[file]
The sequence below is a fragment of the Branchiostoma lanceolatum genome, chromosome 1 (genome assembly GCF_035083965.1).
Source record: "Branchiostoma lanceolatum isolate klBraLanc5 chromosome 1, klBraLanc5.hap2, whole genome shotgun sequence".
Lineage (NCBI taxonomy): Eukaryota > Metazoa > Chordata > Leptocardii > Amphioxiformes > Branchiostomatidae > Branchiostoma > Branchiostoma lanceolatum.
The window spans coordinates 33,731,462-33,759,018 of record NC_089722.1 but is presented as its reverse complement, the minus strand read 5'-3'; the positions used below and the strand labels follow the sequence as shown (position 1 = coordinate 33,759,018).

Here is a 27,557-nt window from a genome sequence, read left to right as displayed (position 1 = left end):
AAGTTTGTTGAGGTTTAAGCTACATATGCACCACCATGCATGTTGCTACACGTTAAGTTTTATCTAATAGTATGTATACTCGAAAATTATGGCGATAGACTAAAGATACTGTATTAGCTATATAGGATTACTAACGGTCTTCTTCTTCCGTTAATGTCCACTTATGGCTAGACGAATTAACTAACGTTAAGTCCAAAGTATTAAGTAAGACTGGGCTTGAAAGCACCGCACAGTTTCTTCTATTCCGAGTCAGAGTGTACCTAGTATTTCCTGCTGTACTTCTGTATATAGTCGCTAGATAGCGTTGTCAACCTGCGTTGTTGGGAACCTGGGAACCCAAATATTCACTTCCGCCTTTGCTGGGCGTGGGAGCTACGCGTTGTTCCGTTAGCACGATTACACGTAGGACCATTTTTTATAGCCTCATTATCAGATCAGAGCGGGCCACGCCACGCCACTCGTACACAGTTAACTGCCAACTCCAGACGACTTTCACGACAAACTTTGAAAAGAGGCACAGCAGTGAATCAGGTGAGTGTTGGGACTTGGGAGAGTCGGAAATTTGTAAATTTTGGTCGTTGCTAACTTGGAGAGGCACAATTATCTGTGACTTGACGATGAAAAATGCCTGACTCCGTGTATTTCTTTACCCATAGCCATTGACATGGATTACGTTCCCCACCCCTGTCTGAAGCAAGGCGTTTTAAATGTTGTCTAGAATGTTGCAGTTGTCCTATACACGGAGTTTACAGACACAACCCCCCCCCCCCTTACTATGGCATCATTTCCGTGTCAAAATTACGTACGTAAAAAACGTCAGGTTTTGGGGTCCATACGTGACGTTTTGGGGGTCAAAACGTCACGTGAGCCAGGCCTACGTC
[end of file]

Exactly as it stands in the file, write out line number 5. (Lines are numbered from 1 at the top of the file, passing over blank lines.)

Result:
Here is a 27,557-nt window from a genome sequence, read left to right as displayed (position 1 = left end):